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The Swiss Franc

Updated: Jun 22

Switzerland has a stable, prosperous and high-tech economy and enjoys great wealth, being ranked as the wealthiest country in the world per capita in multiple rankings. The country has been ranked as one the least corrupt countries in the world, while its banking sector has been rated as "one of the most corrupt in the world”. It is the world's twentieth largest economy by nominal GDP.

Banking is seen as emblematic of Switzerland, along with the Swiss Alps, Swiss chocolate and watchmaking. Switzerland has a long, kindred history of banking secrecy and client confidentiality reaching back to the early 1700s. Switzerland has been one of the largest offshore financial centers and tax havens in the world since the mid-20th century. The Swiss Bankers Association (SBA) estimated in 2018 that Swiss banks held 6.5 trillion US$ in assets or 25% of all global cross-border assets.

The Swiss franc is known to appreciate strongly during financial market turmoil, demonstrating its status as a typical safe haven currency. Between 2009:Q2 and 2010:Q2 and between 2011:Q3 and 2014:Q4, the SNB (Swiss National Bank) heavily intervened in foreign exchange markets with the aim of halting and reversing the appreciation of the CHF amid the European sovereign debt crises. At the end of both episodes, however, the exchange rate was allowed to float freely and appreciated significantly.

Switzerland finds itself at the 9th place in the NIIP classification with a NIIP of +819.015 US$MM (2020 Q2). The Swiss GDP was 707.868 US$MM in 2020. Switzerland has negative -0.75% interest rates. The main factors (a large positive NIIP and low interest rates in advanced countries) determining a currency’s safe haven status are met also by Switzerland.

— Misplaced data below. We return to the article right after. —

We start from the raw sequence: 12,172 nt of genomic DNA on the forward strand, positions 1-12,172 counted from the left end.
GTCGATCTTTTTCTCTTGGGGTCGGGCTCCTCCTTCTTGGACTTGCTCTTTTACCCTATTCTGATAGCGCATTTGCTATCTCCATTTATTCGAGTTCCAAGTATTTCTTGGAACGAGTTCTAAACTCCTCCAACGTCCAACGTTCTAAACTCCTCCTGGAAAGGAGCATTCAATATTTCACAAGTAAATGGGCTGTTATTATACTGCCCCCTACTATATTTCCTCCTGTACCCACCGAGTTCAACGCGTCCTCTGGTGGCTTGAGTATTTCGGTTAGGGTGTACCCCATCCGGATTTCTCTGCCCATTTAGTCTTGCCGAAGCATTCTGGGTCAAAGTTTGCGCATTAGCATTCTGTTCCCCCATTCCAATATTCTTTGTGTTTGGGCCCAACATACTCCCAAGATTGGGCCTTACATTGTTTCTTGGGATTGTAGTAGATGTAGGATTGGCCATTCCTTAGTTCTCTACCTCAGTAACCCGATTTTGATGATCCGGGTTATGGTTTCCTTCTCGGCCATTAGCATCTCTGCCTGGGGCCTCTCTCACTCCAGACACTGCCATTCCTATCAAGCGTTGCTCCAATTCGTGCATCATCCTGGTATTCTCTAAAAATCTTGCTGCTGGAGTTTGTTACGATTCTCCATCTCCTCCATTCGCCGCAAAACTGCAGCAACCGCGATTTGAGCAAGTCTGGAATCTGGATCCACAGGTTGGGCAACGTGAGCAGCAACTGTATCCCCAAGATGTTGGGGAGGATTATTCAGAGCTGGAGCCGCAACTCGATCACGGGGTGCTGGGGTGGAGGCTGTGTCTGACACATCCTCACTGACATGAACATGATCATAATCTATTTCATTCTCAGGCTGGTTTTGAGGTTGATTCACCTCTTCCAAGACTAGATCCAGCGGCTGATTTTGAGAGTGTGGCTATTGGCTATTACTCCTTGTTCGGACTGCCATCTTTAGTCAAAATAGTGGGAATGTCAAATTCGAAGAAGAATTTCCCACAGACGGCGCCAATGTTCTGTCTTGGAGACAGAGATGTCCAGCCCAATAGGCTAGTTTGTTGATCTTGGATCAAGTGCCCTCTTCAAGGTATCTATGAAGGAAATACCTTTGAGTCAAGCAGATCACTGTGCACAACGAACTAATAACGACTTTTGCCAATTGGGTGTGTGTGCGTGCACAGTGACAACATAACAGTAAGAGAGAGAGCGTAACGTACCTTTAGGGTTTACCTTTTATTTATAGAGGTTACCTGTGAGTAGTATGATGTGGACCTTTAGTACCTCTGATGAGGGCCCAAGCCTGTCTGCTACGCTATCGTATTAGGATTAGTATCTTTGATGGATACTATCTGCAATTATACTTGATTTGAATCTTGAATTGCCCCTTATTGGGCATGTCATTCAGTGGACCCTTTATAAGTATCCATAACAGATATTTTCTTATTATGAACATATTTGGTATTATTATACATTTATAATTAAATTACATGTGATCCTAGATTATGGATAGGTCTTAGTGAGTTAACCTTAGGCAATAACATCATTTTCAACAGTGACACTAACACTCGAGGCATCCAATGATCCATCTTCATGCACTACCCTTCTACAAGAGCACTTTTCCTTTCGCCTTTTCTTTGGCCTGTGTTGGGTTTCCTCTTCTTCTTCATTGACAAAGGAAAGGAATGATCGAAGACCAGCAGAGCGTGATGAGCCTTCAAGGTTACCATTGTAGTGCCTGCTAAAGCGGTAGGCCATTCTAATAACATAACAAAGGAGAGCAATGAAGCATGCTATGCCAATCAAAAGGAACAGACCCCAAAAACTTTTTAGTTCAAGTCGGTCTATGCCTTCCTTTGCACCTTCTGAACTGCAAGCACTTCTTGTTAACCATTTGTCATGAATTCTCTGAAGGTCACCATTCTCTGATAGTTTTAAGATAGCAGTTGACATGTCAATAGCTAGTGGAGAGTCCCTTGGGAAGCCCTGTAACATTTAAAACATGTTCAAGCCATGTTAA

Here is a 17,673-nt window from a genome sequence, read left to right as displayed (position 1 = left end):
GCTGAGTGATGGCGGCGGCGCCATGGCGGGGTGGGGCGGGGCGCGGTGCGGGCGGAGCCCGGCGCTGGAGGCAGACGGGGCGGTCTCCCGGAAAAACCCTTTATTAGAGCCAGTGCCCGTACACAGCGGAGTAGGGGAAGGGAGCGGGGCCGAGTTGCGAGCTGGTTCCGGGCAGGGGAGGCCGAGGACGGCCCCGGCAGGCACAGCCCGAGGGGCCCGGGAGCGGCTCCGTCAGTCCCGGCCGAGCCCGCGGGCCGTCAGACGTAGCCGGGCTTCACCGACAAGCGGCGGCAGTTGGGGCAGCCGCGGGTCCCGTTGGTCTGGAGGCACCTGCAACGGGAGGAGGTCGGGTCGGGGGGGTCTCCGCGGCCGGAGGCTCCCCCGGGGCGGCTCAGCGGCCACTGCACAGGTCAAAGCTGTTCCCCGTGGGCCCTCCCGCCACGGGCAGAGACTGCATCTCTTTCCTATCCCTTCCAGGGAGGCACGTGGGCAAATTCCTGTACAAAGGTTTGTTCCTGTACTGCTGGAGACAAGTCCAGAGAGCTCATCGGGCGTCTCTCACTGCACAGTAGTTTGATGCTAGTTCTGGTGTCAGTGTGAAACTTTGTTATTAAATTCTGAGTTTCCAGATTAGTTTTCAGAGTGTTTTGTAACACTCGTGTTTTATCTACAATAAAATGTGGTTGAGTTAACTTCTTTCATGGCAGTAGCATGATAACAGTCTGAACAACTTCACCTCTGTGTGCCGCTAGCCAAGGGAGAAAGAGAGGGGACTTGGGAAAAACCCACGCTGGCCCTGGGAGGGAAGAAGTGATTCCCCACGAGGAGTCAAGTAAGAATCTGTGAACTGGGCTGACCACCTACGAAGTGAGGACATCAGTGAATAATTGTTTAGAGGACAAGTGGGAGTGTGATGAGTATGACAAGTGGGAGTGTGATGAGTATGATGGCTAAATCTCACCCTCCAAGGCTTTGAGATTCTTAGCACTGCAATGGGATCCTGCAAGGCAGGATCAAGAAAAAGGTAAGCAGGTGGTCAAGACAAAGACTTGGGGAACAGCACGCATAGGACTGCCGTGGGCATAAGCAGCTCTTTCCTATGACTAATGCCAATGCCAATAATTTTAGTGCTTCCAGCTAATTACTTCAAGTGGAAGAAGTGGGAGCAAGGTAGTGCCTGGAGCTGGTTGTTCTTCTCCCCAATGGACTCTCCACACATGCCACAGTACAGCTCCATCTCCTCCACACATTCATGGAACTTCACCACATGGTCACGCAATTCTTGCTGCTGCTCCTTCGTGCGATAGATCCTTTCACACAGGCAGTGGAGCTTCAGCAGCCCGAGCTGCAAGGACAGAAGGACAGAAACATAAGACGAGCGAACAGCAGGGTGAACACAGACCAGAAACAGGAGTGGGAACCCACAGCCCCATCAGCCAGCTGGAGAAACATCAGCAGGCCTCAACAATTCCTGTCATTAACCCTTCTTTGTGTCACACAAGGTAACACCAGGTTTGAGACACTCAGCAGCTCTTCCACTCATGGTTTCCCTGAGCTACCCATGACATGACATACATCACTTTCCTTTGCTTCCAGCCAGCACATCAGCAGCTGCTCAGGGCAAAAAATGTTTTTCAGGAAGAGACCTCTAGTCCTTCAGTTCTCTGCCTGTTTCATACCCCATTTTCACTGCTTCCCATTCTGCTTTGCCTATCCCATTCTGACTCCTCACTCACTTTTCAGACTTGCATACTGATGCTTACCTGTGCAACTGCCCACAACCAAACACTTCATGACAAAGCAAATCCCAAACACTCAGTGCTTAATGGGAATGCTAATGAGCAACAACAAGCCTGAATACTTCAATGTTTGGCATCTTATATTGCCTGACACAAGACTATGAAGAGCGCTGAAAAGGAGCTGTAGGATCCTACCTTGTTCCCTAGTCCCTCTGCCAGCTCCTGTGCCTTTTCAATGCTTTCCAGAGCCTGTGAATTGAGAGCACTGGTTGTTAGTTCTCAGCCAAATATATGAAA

Numerous papers have shown that the Swiss franc (CHF) exhibits safe haven characteristics. For example, RANALDO and SoDERLIND (2010) found that etween January 2000 and July 2015, the CHF tended to appreciate in real trade-weighted terms during periods of increased uncertainty in European financial markets (shaded columns in the figure) demonstrating its safe haven currency status.

During these periods, the volatility index of EURO STOXX 50 (VSTOXX) exhibited a steep and sudden increase owing to a rise in risk perception in Europe. Figure 1 confirms that the CHF has strongly appreciated during risk-off periods: especially from 2008 to 2012 during the global financial crisis and the following European debt crisis, reflecting its safe haven status during risk-off periods.

International financial institutions and the financial press usually mention two possible mechanisms through which safe haven currencies appreciate during turmoil in financial markets: first, global unwinding of carry trade positions in low-yielding currencies; second, increased capital flows to safer political and economic environments. Both mechanisms are believed to create an increased demand for safe haven currencies, which results in appreciation pressure. Indeed, the strong appreciation of the CHF during the global financial and European sovereign debt crises was mainly attributed to higher capital inflows to Switzerland according to international financial institutions. The IMF (International Monetary Fund) in 2012 stated that "safe-haven capital inflows from the euro zone turmoil pushed the exchange rate to new heights last summer, just as slower global economic activity was curtailing export growth." Similarly, the OECD (Organization for Economic Co-operation and Development) in 2011 asserted that "the trade-weighted real exchange rate appreciated to record levels as the Swiss franc benefited from capital inflows in the context of turbulence in some euro area debt markets."